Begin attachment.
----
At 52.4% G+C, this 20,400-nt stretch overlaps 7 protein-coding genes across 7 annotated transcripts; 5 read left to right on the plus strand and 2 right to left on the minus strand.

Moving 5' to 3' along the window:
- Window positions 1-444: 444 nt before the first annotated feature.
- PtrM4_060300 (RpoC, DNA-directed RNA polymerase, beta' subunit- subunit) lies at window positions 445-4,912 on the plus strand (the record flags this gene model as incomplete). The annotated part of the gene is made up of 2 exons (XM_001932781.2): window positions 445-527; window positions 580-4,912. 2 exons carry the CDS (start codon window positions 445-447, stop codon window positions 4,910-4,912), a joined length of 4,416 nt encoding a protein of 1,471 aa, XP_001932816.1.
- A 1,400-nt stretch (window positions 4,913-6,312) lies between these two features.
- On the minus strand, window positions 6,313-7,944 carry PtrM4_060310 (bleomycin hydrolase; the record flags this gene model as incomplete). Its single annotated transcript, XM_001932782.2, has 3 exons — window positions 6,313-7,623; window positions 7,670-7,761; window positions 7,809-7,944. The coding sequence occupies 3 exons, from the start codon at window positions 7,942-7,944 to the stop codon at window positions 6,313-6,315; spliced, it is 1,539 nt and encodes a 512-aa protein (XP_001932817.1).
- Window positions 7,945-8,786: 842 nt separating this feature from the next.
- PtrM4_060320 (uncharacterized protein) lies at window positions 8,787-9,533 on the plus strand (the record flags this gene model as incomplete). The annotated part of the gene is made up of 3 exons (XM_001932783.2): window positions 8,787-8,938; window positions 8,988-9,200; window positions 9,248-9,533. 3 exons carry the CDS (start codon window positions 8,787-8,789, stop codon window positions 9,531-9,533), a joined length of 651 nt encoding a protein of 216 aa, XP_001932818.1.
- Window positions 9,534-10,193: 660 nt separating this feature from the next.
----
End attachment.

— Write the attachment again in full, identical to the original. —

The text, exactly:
At 52.4% G+C, this 20,400-nt stretch overlaps 7 protein-coding genes across 7 annotated transcripts; 5 read left to right on the plus strand and 2 right to left on the minus strand.

Moving 5' to 3' along the window:
- Window positions 1-444: 444 nt before the first annotated feature.
- PtrM4_060300 (RpoC, DNA-directed RNA polymerase, beta' subunit- subunit) lies at window positions 445-4,912 on the plus strand (the record flags this gene model as incomplete). The annotated part of the gene is made up of 2 exons (XM_001932781.2): window positions 445-527; window positions 580-4,912. 2 exons carry the CDS (start codon window positions 445-447, stop codon window positions 4,910-4,912), a joined length of 4,416 nt encoding a protein of 1,471 aa, XP_001932816.1.
- A 1,400-nt stretch (window positions 4,913-6,312) lies between these two features.
- On the minus strand, window positions 6,313-7,944 carry PtrM4_060310 (bleomycin hydrolase; the record flags this gene model as incomplete). Its single annotated transcript, XM_001932782.2, has 3 exons — window positions 6,313-7,623; window positions 7,670-7,761; window positions 7,809-7,944. The coding sequence occupies 3 exons, from the start codon at window positions 7,942-7,944 to the stop codon at window positions 6,313-6,315; spliced, it is 1,539 nt and encodes a 512-aa protein (XP_001932817.1).
- Window positions 7,945-8,786: 842 nt separating this feature from the next.
- PtrM4_060320 (uncharacterized protein) lies at window positions 8,787-9,533 on the plus strand (the record flags this gene model as incomplete). The annotated part of the gene is made up of 3 exons (XM_001932783.2): window positions 8,787-8,938; window positions 8,988-9,200; window positions 9,248-9,533. 3 exons carry the CDS (start codon window positions 8,787-8,789, stop codon window positions 9,531-9,533), a joined length of 651 nt encoding a protein of 216 aa, XP_001932818.1.
- Window positions 9,534-10,193: 660 nt separating this feature from the next.